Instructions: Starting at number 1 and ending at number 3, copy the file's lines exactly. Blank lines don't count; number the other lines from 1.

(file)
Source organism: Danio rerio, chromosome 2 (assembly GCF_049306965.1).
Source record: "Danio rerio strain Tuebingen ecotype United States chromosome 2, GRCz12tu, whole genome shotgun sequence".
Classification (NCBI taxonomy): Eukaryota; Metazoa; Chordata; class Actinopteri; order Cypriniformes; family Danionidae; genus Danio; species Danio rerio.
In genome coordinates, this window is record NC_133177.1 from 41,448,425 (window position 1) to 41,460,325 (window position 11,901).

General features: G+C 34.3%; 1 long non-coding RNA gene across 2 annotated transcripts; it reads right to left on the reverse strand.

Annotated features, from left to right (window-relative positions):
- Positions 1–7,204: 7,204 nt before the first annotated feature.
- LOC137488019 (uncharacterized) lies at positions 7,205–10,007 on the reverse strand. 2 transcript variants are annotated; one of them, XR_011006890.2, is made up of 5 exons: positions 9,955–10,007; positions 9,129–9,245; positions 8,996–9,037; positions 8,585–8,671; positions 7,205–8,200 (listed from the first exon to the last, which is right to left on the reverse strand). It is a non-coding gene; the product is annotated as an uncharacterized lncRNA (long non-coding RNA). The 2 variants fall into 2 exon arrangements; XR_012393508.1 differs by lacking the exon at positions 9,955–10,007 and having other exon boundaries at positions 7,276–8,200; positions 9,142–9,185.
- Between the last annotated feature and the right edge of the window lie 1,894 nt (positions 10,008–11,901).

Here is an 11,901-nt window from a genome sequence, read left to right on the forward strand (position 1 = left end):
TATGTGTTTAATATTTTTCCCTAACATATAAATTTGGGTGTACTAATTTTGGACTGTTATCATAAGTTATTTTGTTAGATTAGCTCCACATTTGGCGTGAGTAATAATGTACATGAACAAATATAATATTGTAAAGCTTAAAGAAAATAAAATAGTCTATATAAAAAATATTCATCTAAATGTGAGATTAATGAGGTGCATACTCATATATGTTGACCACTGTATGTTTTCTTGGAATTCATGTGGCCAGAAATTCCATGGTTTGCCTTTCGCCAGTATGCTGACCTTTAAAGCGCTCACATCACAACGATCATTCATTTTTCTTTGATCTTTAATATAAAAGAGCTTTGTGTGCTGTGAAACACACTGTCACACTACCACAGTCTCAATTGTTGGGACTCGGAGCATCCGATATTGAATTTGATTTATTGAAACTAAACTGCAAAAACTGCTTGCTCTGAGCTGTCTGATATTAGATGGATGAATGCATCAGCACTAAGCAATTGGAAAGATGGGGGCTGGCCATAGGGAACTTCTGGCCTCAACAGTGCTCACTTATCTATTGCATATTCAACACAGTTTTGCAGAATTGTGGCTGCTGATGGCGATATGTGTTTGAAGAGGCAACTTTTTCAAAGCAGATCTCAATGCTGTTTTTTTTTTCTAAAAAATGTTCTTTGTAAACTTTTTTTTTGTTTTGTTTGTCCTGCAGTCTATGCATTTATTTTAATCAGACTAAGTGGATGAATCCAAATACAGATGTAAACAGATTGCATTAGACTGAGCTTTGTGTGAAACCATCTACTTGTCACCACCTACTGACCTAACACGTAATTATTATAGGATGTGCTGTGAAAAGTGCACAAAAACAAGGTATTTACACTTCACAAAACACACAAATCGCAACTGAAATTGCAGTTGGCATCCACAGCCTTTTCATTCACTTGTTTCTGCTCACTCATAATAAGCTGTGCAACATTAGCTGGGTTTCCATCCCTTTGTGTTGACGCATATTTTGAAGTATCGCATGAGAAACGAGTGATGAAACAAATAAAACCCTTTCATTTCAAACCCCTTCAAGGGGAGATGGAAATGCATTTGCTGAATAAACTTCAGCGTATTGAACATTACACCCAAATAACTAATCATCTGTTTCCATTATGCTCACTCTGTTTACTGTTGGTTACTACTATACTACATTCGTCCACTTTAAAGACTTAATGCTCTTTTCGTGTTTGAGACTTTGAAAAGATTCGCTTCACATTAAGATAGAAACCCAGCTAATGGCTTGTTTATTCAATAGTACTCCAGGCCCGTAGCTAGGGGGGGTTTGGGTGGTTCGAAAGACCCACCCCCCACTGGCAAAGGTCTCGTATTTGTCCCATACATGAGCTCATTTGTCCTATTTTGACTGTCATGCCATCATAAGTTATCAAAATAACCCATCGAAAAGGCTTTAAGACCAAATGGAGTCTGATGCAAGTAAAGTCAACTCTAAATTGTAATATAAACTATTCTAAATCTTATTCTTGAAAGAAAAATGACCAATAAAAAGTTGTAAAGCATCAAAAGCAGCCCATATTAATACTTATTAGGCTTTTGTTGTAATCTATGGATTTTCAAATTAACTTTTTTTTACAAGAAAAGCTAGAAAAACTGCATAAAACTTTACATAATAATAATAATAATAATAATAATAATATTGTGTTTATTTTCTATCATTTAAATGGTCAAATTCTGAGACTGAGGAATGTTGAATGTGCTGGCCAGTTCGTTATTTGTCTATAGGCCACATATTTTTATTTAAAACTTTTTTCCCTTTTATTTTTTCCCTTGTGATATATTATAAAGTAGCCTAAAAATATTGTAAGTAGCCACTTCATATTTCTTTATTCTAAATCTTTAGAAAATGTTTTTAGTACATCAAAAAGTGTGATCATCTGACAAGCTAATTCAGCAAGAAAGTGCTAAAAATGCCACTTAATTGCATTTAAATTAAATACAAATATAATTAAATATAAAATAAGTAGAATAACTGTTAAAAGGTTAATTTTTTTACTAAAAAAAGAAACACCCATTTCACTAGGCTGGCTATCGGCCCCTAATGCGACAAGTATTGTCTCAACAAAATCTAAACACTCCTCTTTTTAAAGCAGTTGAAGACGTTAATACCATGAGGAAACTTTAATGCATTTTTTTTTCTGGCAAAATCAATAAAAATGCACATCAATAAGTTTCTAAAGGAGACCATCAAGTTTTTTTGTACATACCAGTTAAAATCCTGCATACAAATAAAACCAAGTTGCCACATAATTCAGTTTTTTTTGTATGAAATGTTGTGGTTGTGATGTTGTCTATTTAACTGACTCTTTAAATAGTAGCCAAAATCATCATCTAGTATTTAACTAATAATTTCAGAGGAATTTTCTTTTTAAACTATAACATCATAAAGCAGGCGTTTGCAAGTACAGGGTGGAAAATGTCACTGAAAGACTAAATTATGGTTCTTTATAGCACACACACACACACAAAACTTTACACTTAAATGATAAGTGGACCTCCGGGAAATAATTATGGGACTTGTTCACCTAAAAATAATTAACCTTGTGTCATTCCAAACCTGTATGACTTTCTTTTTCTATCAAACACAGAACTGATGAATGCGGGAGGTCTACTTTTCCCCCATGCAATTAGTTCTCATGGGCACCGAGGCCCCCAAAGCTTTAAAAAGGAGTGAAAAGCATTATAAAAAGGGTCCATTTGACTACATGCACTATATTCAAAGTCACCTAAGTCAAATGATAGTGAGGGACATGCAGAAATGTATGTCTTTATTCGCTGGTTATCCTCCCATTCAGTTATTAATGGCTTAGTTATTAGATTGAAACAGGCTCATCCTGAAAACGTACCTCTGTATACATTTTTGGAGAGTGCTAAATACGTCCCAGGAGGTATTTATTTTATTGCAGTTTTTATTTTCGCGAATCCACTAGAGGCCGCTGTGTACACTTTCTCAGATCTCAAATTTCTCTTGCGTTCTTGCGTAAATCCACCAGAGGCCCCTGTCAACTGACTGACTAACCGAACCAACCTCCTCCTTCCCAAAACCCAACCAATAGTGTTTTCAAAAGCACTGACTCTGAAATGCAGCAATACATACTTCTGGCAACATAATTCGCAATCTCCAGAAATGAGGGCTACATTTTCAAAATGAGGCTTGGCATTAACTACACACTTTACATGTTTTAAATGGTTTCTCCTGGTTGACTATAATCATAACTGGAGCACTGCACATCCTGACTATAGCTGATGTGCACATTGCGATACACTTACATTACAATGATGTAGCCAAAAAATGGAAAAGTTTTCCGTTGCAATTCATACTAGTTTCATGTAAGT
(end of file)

Source organism: Danio rerio, chromosome 2 (assembly GCF_049306965.1).
Source record: "Danio rerio strain Tuebingen ecotype United States chromosome 2, GRCz12tu, whole genome shotgun sequence".
Classification (NCBI taxonomy): Eukaryota; Metazoa; Chordata; class Actinopteri; order Cypriniformes; family Danionidae; genus Danio; species Danio rerio.